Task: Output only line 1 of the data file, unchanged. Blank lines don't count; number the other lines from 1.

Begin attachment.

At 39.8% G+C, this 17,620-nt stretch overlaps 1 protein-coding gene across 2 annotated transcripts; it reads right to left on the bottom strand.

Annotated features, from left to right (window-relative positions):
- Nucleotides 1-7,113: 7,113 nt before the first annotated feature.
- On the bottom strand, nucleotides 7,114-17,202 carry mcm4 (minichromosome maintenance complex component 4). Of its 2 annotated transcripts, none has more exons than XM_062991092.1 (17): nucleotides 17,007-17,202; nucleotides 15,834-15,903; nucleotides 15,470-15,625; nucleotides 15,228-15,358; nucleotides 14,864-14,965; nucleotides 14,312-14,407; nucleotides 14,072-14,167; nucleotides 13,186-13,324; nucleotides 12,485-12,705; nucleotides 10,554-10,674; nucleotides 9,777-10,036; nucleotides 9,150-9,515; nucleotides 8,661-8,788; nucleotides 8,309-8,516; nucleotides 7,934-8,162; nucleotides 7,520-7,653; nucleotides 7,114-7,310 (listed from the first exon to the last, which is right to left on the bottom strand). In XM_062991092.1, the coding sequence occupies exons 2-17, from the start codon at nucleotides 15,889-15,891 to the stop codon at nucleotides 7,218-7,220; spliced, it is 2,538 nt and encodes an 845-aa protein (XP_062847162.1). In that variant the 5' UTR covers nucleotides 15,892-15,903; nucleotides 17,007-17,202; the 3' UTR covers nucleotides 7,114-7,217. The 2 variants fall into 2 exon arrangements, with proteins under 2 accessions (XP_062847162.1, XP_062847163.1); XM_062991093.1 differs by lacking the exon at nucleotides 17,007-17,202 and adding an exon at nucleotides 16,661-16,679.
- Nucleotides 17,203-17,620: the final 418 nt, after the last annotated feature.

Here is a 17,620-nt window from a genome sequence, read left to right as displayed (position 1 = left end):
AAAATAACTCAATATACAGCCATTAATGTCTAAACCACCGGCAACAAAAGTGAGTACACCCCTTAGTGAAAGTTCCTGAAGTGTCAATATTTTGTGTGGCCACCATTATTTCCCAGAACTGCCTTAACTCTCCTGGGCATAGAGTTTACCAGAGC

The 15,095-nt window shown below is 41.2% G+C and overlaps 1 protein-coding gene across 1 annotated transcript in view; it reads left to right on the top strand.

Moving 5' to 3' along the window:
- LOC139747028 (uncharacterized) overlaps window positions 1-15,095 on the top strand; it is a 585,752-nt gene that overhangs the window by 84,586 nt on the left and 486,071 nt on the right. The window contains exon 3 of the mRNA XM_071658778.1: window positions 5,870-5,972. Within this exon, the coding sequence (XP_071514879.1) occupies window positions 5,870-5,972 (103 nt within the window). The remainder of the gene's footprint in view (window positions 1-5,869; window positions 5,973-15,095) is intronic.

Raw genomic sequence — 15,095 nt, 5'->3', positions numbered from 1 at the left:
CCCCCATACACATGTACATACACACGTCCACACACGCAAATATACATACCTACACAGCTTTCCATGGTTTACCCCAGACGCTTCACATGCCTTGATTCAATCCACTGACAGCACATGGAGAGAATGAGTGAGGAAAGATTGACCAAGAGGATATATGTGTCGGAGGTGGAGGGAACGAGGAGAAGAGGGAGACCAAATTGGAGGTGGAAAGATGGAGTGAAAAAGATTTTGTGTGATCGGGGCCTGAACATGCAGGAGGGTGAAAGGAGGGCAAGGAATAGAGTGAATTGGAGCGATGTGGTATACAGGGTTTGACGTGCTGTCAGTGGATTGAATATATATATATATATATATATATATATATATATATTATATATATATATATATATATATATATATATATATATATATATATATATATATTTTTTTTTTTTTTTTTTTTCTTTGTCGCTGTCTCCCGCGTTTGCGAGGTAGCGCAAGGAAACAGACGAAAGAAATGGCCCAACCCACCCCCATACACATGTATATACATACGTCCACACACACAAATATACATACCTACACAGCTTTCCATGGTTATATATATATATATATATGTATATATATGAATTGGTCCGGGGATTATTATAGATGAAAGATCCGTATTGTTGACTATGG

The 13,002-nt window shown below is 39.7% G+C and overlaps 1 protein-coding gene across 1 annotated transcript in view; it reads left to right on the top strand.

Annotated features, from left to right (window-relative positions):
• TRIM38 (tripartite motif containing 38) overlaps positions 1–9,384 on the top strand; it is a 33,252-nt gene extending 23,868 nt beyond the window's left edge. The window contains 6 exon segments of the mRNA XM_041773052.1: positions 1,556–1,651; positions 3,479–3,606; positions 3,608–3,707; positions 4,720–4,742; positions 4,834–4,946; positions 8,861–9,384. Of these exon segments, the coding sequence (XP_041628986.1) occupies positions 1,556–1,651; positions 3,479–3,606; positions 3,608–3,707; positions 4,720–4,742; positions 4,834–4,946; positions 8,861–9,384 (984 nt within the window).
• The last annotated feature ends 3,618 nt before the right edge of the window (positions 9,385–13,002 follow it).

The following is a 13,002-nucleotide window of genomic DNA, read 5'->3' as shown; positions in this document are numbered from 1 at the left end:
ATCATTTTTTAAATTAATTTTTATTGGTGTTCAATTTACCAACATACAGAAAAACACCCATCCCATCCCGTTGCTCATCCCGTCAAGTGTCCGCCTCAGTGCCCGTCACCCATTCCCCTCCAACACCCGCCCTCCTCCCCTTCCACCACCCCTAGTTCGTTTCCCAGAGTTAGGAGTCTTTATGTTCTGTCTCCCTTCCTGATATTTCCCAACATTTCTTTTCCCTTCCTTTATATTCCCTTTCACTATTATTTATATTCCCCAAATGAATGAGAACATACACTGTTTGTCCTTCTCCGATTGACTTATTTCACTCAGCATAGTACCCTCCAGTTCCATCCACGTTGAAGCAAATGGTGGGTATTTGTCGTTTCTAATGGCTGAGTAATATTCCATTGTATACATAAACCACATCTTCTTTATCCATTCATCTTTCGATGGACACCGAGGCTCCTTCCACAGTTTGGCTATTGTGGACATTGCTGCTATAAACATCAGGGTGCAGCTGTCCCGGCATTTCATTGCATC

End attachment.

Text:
At 39.8% G+C, this 17,620-nt stretch overlaps 1 protein-coding gene across 2 annotated transcripts; it reads right to left on the bottom strand.